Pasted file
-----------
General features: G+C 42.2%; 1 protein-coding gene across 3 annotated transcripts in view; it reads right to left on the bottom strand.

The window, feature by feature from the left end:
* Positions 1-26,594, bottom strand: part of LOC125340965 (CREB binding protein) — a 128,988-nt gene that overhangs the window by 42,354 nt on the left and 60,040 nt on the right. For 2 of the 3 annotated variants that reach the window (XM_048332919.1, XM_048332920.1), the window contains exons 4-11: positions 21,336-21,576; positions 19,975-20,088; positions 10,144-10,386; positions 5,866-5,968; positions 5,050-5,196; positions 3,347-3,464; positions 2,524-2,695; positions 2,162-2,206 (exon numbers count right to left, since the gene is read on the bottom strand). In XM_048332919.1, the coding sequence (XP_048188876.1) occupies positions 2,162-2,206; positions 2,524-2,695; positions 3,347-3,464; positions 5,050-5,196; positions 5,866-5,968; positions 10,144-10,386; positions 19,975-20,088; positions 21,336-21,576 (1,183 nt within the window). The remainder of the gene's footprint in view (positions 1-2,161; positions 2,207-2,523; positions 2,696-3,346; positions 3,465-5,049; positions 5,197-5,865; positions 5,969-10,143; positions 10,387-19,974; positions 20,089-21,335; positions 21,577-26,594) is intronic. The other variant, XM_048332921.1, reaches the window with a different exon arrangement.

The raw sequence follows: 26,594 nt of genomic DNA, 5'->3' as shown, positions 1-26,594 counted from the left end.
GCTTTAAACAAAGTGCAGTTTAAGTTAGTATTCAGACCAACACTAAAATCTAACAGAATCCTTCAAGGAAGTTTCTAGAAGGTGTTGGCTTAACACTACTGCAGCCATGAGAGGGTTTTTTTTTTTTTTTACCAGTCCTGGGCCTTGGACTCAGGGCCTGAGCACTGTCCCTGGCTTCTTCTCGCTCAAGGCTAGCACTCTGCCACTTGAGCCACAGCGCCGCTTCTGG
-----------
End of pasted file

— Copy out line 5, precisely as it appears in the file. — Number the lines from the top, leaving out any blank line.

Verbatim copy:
GCTTTAAACAAAGTGCAGTTTAAGTTAGTATTCAGACCAACACTAAAATCTAACAGAATCCTTCAAGGAAGTTTCTAGAAGGTGTTGGCTTAACACTACTGCAGCCATGAGAGGGTTTTTTTTTTTTTTTACCAGTCCTGGGCCTTGGACTCAGGGCCTGAGCACTGTCCCTGGCTTCTTCTCGCTCAAGGCTAGCACTCTGCCACTTGAGCCACAGCGCCGCTTCTGG